Abstract watercolors, or intuitive painting, was introduced to us by our dear friend Marijke Dixon (just blobs) a year ago. Intuitive painting can easily be described in shortened ways by trying not to control the outcome but rather by dipping your brush in water, applying it to the watercolor paper, and placing ink from an eye dropper onto the water, letting it cast it's results without expectations. An apt metaphor for life, we would suggest as well.
While watercoloring has been an active art for me for years, I sometimes struggle with the desire for perfection. A literal translation of my makings are desired, and this technique of letting it fall where it may has produced a satisfaction and relaxation in the process that I am ever grateful to Marijke for.
When there was a recent rebranding of S Baird Design, the graphic designer that we were working with suggested the abstract paintings be used on the business cards, stationary and the website. The results have been met with many compliments from clients and friends
“Watercolor is a swim in the metaphysics of life... a mirror of one's own character. Let it be unpredictable and colorful." —Anonymous
Often when visitors stop by, we will pull the paints out, letting that be the center of the visit, we watch as our guests become quiet, contemplating the varied jewel tone colors in the bottles. At New Years Eve this past, we had the company of an 18-year-old who became transfixed and quiet as he painted for an hour, smiling at each one that he created.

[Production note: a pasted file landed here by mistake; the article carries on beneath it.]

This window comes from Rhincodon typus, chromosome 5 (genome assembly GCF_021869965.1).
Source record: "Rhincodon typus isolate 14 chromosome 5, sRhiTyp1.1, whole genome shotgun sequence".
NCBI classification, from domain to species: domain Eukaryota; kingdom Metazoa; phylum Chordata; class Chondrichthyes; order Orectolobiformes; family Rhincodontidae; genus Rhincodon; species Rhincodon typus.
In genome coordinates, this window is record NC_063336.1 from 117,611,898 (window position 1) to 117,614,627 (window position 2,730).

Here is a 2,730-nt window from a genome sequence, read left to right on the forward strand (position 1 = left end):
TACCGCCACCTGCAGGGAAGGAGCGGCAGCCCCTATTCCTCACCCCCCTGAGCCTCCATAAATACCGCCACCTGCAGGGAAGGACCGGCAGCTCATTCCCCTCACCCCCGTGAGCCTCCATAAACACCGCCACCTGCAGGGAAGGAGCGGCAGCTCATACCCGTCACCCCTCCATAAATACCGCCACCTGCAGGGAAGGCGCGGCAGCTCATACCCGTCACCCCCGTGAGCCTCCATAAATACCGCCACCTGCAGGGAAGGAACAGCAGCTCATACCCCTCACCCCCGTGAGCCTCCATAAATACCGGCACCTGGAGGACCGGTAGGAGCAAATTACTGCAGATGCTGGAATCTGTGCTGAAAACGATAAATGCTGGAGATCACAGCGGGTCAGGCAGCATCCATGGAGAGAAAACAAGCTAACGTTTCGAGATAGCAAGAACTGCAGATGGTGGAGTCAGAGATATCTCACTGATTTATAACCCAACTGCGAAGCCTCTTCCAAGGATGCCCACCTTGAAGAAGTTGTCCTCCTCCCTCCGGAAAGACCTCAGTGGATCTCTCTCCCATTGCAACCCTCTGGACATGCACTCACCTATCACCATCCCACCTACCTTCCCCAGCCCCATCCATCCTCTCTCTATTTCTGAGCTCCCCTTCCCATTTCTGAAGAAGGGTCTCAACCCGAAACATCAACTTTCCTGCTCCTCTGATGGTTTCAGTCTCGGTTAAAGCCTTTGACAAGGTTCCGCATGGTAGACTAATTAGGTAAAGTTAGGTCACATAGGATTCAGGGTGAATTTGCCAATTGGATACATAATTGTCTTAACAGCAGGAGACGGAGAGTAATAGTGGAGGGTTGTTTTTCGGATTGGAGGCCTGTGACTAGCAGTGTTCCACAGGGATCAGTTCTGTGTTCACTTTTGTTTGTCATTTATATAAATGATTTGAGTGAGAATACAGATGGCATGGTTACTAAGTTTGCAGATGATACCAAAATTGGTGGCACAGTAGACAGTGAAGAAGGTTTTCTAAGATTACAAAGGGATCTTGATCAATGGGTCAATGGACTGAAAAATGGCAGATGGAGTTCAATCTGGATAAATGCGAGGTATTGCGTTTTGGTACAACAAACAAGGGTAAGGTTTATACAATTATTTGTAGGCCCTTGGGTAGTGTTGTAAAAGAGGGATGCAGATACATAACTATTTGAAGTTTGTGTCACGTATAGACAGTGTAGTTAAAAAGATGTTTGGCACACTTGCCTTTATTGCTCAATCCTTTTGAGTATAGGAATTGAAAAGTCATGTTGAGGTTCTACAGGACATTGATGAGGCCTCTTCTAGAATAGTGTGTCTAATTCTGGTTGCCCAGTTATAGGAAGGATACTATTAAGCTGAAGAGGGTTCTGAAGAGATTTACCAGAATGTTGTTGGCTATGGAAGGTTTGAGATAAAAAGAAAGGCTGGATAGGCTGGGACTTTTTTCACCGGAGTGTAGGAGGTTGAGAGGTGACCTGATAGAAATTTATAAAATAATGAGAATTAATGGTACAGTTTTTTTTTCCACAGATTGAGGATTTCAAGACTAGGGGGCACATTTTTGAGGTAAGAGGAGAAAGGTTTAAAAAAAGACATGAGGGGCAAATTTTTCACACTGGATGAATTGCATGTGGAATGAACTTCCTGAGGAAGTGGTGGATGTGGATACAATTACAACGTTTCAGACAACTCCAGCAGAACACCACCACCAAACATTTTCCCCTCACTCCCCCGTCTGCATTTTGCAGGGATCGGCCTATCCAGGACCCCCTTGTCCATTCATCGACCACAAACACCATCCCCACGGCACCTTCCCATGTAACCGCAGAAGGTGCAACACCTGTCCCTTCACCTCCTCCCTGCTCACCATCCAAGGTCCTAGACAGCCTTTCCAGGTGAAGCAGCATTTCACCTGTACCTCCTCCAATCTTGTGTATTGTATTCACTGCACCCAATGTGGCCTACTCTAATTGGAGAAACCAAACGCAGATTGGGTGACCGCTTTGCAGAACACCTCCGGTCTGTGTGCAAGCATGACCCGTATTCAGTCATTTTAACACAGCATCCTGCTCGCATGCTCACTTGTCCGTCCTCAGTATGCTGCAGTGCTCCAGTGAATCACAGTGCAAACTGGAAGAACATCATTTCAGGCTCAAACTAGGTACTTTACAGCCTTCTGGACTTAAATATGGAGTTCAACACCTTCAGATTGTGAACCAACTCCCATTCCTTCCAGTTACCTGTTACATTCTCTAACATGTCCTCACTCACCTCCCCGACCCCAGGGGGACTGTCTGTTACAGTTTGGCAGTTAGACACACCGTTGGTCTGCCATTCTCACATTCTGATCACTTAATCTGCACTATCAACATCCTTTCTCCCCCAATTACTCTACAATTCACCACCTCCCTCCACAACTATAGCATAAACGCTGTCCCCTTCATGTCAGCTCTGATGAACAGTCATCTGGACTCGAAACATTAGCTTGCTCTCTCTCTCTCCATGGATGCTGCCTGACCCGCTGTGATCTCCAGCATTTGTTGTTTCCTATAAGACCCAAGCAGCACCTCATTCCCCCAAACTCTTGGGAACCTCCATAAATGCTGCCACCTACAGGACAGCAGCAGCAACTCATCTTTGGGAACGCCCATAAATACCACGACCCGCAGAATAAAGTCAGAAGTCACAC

Shannon often prefer to draw random circles of water on the blank paper, letting the inks pick up the details that are often unseen until applied with color. Occasionally she will finish one with metallic paints to note some of the details that she want to pull out, always an exercise in letting go and a good way to meditate in an activity.
Below is a guideline from Marijke Dixon that she developed with an art partner of hers as a way to instruct classes and friends on the art of intuitive painting.